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New study challenges assumptions about Stone Age diet

May 7, 2024

A recent study published in Nature Ecology & Evolution challenges our traditional ideas about what Stone Age people ate. Previously, the Paleo diet was thought to represent the typical diet of our hunter-gatherer ancestors. This diet emphasizes lean meats and fish alongside fruits, vegetables, nuts, and seeds.

However, researchers analyzed remains from a 15,000-year-old burial ground in Morocco. Using a technique called stable isotope analysis, they examined the chemical signatures in bones and teeth. The results showed that plants, including acorns, pine nuts, and wild pulses, formed a significant portion of this population's diet. This suggests meat may not have been the primary source of protein as previously believed.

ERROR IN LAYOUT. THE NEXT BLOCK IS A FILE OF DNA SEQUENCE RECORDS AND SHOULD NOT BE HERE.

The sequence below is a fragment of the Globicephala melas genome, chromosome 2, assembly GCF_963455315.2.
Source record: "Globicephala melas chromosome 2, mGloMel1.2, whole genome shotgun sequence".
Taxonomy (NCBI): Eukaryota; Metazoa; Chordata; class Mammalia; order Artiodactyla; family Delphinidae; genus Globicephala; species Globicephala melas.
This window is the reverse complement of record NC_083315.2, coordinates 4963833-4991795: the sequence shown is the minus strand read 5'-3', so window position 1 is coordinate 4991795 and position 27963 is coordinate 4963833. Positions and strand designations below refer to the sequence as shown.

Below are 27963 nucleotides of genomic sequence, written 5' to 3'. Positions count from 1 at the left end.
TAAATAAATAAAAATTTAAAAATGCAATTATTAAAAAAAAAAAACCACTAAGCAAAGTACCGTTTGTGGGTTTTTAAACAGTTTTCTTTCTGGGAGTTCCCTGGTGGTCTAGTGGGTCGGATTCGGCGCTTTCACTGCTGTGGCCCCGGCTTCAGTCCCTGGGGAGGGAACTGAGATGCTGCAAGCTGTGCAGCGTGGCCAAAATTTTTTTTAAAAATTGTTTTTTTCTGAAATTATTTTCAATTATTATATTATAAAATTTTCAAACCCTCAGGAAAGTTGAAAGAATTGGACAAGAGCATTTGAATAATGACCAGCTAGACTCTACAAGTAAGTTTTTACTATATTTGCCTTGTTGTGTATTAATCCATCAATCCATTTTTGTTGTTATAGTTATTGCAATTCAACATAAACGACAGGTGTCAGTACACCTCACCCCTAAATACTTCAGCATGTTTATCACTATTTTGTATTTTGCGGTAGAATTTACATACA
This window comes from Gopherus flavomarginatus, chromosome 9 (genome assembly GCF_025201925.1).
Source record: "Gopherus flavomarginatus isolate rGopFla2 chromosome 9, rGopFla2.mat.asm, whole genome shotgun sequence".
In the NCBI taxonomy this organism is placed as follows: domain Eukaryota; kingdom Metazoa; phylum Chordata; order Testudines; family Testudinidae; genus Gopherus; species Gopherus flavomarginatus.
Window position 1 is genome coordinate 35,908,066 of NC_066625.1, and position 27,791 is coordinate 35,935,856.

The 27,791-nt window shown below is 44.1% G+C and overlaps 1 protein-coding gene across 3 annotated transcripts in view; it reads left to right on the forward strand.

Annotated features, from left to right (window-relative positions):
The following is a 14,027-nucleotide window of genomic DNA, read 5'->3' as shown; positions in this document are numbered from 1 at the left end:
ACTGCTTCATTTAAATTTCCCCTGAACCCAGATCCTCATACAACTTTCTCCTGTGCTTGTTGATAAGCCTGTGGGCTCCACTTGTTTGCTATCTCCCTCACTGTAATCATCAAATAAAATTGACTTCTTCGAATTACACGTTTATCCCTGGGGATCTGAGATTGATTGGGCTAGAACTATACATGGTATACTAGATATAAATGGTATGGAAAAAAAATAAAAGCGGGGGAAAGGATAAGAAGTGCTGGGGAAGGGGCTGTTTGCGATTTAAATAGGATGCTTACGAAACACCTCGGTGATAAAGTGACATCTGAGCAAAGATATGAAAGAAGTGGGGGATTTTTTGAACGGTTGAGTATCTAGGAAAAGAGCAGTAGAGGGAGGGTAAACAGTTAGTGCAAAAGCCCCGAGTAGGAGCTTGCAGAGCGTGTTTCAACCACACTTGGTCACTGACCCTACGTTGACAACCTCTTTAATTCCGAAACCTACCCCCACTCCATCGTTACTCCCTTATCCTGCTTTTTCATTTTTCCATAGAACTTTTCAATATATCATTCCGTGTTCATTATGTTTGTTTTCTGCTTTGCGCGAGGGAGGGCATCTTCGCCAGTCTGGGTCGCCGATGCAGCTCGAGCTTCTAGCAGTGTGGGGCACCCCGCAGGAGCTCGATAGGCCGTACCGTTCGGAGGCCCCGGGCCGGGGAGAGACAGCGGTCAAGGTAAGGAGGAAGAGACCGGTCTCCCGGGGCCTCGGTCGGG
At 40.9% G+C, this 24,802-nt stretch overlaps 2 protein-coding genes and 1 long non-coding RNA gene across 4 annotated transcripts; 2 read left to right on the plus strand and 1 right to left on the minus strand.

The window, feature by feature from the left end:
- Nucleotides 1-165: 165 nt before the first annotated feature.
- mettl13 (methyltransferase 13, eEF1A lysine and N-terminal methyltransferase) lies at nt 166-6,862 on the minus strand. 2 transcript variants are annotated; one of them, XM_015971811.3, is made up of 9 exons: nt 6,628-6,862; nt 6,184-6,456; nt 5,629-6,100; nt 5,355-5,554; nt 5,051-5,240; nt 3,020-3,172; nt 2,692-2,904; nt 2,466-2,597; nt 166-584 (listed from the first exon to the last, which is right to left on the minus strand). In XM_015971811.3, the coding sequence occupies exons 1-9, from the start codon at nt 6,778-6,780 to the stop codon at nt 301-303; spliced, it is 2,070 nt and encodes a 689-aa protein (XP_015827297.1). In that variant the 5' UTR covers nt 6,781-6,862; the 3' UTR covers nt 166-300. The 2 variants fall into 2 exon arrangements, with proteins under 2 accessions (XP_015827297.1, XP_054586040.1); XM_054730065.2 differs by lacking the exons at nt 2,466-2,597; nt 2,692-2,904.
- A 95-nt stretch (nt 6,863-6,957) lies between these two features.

The study also found evidence of cavities in the teeth, hinting at the consumption of starchy plants like roots and grains. This is particularly interesting because it suggests these people may have been developing ways to cultivate plants much earlier than the traditional timeline for the agricultural revolution.

The researchers believe this population may have practiced early forms of plant management, such as planting and harvesting wild cereals. This could have been a stepping stone towards the development of agriculture in the region.

Overall, the study highlights the importance of plants in the diet of this Stone Age population. It suggests they relied more heavily on plants than previously thought, and may have even begun experimenting with early cultivation techniques. The research team plans to continue studying Paleolithic sites in North Africa to learn more about ancient diets and their impact on human evolution.

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